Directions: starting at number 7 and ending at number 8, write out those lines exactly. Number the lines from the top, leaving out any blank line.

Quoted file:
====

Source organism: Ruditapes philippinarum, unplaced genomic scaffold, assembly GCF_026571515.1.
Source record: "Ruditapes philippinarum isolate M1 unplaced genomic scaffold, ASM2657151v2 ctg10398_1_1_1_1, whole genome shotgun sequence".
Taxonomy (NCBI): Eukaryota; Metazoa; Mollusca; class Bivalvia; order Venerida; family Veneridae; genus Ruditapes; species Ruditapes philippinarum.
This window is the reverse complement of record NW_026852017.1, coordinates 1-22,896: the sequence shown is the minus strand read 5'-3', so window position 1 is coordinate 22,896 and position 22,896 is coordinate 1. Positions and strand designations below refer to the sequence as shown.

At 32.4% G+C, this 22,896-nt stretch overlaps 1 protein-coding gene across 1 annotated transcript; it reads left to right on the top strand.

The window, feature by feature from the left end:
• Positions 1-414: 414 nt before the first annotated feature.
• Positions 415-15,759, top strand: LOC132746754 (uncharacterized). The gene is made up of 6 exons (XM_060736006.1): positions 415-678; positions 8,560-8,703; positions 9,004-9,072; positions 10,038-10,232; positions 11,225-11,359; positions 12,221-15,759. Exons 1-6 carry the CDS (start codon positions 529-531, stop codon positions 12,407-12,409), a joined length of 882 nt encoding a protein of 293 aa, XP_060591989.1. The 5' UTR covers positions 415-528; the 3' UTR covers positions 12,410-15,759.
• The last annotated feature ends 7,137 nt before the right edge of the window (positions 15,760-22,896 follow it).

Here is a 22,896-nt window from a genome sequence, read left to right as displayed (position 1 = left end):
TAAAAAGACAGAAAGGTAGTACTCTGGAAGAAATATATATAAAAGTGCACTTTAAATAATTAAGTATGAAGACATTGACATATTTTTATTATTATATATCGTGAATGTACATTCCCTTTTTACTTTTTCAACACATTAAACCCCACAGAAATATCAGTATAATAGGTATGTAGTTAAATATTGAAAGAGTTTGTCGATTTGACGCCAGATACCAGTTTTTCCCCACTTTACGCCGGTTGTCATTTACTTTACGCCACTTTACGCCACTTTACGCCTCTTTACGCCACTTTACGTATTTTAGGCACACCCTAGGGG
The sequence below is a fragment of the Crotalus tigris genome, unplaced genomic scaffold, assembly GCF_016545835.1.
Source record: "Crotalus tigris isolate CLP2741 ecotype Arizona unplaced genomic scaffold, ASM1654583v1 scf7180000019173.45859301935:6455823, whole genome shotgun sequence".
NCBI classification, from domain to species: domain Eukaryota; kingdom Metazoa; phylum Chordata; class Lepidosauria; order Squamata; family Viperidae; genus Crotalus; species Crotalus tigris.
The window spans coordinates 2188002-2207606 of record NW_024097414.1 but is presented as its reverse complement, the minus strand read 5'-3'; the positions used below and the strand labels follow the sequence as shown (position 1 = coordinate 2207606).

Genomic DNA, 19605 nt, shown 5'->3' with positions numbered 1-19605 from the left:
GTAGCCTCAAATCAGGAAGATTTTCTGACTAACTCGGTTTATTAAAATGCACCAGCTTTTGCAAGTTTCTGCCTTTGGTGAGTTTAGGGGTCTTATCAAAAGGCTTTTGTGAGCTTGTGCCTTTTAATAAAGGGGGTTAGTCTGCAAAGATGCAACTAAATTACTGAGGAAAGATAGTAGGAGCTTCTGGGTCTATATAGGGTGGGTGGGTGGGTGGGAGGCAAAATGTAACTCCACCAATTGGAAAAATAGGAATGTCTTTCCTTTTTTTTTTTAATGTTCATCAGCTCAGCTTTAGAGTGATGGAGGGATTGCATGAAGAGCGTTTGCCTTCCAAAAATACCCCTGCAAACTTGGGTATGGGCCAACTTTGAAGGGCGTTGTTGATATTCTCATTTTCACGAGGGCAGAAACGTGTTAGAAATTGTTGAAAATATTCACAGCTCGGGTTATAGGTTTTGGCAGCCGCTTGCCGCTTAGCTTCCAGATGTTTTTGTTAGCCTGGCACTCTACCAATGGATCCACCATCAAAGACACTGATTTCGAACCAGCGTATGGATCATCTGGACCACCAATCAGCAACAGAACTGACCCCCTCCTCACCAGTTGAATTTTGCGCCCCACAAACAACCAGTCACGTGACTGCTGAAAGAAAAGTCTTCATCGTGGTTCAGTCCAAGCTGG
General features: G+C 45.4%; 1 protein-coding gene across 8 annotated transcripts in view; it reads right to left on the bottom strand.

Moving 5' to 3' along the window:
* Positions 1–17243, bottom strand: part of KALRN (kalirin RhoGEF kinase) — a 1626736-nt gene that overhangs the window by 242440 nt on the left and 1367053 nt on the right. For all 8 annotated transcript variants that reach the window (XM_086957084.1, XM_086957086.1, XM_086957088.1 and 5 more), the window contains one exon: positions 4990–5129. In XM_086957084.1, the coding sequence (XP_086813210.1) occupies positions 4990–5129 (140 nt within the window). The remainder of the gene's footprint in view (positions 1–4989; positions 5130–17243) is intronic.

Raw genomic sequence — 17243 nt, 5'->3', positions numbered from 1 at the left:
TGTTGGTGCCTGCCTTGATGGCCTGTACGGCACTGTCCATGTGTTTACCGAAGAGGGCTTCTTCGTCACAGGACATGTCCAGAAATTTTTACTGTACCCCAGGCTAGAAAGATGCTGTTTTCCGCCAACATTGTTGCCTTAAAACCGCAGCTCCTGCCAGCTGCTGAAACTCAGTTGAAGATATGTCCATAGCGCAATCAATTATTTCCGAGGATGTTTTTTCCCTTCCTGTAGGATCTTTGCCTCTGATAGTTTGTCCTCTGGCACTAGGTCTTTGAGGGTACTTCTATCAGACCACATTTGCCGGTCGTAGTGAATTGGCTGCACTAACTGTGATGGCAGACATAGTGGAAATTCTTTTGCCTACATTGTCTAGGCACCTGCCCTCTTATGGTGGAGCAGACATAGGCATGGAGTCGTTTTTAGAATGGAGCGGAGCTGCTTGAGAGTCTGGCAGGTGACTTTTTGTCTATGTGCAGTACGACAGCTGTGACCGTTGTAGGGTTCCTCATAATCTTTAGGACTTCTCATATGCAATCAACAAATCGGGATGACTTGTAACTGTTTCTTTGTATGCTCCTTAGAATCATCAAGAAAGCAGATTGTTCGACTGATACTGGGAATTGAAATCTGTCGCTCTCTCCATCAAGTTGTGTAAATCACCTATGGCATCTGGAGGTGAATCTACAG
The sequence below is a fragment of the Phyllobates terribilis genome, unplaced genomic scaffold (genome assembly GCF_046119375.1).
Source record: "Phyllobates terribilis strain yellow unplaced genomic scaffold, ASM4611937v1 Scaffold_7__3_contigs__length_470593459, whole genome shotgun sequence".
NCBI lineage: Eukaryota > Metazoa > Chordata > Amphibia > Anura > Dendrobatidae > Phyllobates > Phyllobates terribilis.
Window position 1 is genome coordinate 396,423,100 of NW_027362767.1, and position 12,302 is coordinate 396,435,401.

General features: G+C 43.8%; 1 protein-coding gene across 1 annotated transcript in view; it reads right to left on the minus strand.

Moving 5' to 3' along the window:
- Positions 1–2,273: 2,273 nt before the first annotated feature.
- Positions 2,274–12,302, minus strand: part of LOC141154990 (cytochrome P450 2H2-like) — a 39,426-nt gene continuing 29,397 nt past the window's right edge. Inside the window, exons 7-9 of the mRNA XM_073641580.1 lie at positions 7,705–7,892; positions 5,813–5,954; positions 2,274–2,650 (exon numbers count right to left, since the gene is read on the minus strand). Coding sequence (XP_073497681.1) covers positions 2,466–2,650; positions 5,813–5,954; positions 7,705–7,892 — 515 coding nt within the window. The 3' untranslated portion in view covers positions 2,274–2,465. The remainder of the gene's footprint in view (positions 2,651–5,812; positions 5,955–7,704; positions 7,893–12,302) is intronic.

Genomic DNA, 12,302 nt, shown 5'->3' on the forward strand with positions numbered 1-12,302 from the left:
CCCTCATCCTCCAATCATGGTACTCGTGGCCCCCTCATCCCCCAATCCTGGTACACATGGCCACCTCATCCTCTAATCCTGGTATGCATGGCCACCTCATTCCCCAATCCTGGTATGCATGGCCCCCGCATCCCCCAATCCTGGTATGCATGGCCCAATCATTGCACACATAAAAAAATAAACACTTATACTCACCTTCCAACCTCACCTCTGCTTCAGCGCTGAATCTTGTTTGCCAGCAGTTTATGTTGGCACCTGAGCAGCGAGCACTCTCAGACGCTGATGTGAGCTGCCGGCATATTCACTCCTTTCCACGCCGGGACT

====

• Positions 1-414: 414 nt before the first annotated feature.
• Positions 415-15,759, top strand: LOC132746754 (uncharacterized). The gene is made up of 6 exons (XM_060736006.1): positions 415-678; positions 8,560-8,703; positions 9,004-9,072; positions 10,038-10,232; positions 11,225-11,359; positions 12,221-15,759. Exons 1-6 carry the CDS (start codon positions 529-531, stop codon positions 12,407-12,409), a joined length of 882 nt encoding a protein of 293 aa, XP_060591989.1. The 5' UTR covers positions 415-528; the 3' UTR covers positions 12,410-15,759.